Countries share common higher education challenges
These parallels emerged during the round table discussion tackling key trends in African higher education during the inaugural Higher Education Forum for Africa, Asia and Latin America – HEFAALA – symposium held in Durban, South Africa, last weekend.
HEFAALA founder and convenor Professor Damtew Teferra said higher education sectors in Africa had expanded rapidly with student enrolment in Kenya doubling every few years. In Ghana student enrolment had doubled in the past 10 years while in Malawi it doubled in only five years. Uganda student numbers grew from 50,000 to 200,000 in the same period while the Ethiopian student population increased tenfold over the past decade.
Teferra, who leads Higher Education Training and Development at the University of KwaZulu-Natal in South Africa, is the founding director of the International Network for Higher Education in Africa – based in Durban and at Boston College in the United States – and the International Journal of African Higher Education editor-in-chief.
He said private higher education had also grown significantly across the continent with 25% of African students currently studying in private institutions. Some of these, like those in Tanzania and Nigeria, were religious-based institutions.
However, he pointed to the irony of the fact that the less institutions requested in government funding the more they received as a percentage of their request. Ethiopia was a case in point: higher education institutions received only 20% of their requests in 2008, but in reducing their requests saw boosts in international donor funding and government contributions.
Symposium delegates heard that Makerere University, Uganda’s largest and third oldest higher learning institution, has grown fee income to 65% of its income requirements from only 10% a decade ago.
In South Africa fees had escalated as government contributions to higher education requirements had fallen. In 2004 the state contributed R8.5 billion (US$592 million) to higher education, rising to R17.4 billion (US$1.2 billion) by 2013. At the same time, however, massification of the sector escalated beyond the government contribution.
Association of West African Universities Director Professor Oloyedi Is-haq said higher education across Africa had common factors and local differences, but its commercialisation was excluding those meant to benefit. Higher education was becoming increasingly innovative as big business invested in this arena to develop technology.
However, he said while courses were increasingly internationalising their content in line with market demand, internationalisation was not taking place at the level of students.
Director of the Centre for Policy Research in Higher Education at the National University of Educational Planning and Administration in India, Professor NV Varghese, said internationalisation at home was critical to raising the quality of higher education in emerging economies to prevent students leaving their home countries.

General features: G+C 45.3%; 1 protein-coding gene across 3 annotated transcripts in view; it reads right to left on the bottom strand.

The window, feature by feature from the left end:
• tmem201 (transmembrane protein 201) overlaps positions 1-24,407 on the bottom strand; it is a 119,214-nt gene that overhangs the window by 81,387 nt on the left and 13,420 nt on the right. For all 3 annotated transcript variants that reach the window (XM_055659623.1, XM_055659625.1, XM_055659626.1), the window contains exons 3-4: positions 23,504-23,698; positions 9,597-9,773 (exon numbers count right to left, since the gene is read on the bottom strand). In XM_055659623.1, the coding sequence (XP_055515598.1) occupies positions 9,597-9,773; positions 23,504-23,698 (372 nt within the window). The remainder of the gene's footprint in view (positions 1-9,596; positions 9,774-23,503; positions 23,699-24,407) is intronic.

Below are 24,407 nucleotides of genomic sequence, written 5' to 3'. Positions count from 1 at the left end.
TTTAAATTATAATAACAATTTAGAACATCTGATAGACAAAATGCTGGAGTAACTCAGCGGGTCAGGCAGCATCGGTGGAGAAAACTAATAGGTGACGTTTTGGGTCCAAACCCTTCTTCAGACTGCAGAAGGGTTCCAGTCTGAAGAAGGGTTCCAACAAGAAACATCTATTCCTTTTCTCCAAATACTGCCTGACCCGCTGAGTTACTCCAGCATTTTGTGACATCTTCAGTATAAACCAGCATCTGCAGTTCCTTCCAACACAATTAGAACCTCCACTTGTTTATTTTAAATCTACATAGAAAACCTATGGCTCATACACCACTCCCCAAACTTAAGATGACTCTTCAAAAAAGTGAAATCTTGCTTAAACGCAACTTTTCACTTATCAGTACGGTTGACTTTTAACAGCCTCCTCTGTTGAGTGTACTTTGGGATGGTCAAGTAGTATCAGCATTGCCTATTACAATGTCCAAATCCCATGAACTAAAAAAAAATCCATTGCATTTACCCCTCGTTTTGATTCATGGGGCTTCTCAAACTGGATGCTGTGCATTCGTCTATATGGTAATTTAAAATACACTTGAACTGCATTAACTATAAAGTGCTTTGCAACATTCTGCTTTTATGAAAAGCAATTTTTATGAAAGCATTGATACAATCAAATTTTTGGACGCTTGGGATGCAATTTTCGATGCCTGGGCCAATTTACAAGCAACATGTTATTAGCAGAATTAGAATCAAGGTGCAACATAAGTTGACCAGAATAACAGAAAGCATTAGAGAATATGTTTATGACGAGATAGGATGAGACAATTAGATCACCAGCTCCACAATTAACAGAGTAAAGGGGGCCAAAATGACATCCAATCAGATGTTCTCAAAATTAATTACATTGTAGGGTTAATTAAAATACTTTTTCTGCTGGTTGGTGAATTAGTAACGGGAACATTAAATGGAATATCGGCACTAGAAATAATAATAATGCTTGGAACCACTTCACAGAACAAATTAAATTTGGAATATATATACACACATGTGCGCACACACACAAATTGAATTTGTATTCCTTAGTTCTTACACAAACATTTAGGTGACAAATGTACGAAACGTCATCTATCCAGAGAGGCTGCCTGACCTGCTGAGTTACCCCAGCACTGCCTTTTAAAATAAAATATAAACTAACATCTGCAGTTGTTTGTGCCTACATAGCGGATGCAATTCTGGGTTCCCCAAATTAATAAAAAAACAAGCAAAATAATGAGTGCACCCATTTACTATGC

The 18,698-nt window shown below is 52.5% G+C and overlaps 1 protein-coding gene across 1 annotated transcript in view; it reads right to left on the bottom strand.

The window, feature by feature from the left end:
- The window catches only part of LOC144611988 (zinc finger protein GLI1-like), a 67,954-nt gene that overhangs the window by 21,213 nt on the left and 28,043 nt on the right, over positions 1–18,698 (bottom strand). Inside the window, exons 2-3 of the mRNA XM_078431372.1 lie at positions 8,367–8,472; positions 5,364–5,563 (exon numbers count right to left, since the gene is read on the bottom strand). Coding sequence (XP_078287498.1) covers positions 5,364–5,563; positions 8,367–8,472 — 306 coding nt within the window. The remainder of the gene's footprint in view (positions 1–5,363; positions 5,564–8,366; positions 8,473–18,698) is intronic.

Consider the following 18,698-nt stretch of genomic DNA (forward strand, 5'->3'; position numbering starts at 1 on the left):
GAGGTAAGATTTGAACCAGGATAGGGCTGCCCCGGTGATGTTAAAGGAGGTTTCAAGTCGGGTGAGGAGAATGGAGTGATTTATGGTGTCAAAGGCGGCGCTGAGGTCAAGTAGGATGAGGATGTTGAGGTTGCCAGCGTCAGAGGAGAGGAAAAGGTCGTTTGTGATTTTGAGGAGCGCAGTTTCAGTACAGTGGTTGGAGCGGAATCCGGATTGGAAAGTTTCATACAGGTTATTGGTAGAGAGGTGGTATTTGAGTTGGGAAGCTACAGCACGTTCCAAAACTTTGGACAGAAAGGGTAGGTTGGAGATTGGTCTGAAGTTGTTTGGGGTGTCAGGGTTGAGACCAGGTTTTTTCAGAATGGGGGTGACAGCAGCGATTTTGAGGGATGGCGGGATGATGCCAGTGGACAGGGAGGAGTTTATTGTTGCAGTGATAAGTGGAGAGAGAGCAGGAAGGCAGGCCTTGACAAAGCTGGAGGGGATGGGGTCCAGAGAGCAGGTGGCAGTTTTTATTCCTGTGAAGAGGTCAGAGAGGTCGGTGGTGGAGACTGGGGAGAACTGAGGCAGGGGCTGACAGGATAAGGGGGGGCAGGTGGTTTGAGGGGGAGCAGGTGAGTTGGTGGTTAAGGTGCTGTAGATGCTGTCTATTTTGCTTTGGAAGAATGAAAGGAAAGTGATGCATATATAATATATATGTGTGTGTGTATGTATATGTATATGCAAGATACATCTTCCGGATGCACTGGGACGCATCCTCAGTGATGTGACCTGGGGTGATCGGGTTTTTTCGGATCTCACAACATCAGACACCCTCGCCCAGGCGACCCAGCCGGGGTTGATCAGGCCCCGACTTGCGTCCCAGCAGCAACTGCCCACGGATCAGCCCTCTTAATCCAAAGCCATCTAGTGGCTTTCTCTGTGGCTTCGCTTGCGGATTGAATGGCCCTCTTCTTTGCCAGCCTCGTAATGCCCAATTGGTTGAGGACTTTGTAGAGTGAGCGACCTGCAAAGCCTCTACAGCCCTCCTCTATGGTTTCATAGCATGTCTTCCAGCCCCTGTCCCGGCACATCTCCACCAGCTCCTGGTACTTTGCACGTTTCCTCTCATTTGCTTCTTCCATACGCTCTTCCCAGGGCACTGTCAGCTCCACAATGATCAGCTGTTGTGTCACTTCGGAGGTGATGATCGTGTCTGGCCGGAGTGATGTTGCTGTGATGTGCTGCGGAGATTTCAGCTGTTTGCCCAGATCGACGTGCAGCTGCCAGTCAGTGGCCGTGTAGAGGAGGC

Expanding on Varghese’s comments, Economic Community of West African States, or ECOWAS, Commissioner for Education, Science and Culture, Professor Hamidou Boly, said the internet and modern technology were sound sources for potential solutions to the need for global or internationalised course curricula.
ECOWAS receives no donor funding, but takes 0.75% of export production, translating to around US$600 million annually, to boost education and communication between West African states and encourage the free flow of education across borders.
“There are more benefits to working together to deliver curricula rather than relying on the World Bank to dictate what we can deliver,” said Boly.
According to Teferra, a key element in the growth of the sector has been recognising higher education as critical for development. In 1985 the World Bank declared higher education in Africa a luxury and called for some institutions to be closed and deserving graduates to emigrate for their studies, Teferra said, adding the institution had now reviewed its position.
Varghese said higher education was experiencing its fastest growth in Sub-Saharan Africa and South Asia. He said Africa specifically had experienced more dramatic change than the systems could support.
One of these changes was around language. Asian countries that had reverted to traditional languages after their independence from colonial rulers struggled with communication issues and were now returning to English or French as the medium of instruction and communication.
“Colonial languages cannot be wholly dismissed just because they are the languages of oppressors,” he said.
University of KwaZulu-Natal Deputy Vice-chancellor Professor Renuka Vithal said her institution had established a language planning and development policy, choosing Zulu as a development language at tertiary level.
The institution has one of the country’s largest Zulu first language-dominated student bodies and was already offering mainstream courses in Zulu including primary education. Now it was developing science, chemistry, law, engineering and other academic programmes in that vernacular. Tutorials in Zulu or English are offered despite the University of KwaZulu-Natal being an English-medium university, she said.